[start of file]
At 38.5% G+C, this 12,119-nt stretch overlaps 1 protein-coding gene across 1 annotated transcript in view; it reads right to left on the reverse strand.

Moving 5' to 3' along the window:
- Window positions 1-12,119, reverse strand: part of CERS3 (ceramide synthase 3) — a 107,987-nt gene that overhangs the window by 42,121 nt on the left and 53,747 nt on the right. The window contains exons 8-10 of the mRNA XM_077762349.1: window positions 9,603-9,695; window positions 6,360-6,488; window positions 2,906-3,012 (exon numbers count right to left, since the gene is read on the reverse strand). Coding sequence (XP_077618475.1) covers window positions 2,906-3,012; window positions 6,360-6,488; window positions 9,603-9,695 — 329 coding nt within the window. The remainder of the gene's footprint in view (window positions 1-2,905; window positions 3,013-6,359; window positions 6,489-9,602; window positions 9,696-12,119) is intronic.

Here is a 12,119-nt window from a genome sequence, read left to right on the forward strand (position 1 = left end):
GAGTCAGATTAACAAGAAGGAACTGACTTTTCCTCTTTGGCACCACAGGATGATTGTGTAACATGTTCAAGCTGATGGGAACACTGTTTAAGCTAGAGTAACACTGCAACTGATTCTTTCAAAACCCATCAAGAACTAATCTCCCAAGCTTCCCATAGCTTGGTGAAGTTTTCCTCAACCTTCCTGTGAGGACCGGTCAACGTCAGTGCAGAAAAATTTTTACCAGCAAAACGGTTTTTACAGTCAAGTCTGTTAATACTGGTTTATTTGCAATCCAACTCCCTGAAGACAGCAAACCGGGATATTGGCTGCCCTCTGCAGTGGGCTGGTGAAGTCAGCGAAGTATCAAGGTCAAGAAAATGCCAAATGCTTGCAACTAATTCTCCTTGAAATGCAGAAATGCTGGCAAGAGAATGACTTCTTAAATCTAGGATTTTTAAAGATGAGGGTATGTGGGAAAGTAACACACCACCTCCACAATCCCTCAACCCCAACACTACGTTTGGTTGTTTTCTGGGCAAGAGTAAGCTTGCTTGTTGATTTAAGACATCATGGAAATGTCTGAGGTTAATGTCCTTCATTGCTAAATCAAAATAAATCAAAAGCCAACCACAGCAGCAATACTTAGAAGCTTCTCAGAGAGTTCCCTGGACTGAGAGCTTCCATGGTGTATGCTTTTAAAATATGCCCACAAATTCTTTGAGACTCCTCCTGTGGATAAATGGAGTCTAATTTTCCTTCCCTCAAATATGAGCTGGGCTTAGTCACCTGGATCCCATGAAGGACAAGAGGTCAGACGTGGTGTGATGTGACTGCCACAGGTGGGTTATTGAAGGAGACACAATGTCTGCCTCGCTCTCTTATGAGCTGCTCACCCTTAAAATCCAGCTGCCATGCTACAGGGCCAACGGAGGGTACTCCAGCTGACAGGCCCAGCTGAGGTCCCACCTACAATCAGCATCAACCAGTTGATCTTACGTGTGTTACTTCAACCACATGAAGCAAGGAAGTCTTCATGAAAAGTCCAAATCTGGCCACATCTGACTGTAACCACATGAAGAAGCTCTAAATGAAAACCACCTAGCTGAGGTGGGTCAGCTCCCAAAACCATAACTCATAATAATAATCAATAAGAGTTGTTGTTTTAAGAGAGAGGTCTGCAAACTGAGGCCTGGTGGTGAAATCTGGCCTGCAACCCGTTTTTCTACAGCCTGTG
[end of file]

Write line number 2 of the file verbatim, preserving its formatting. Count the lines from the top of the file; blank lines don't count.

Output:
Moving 5' to 3' along the window: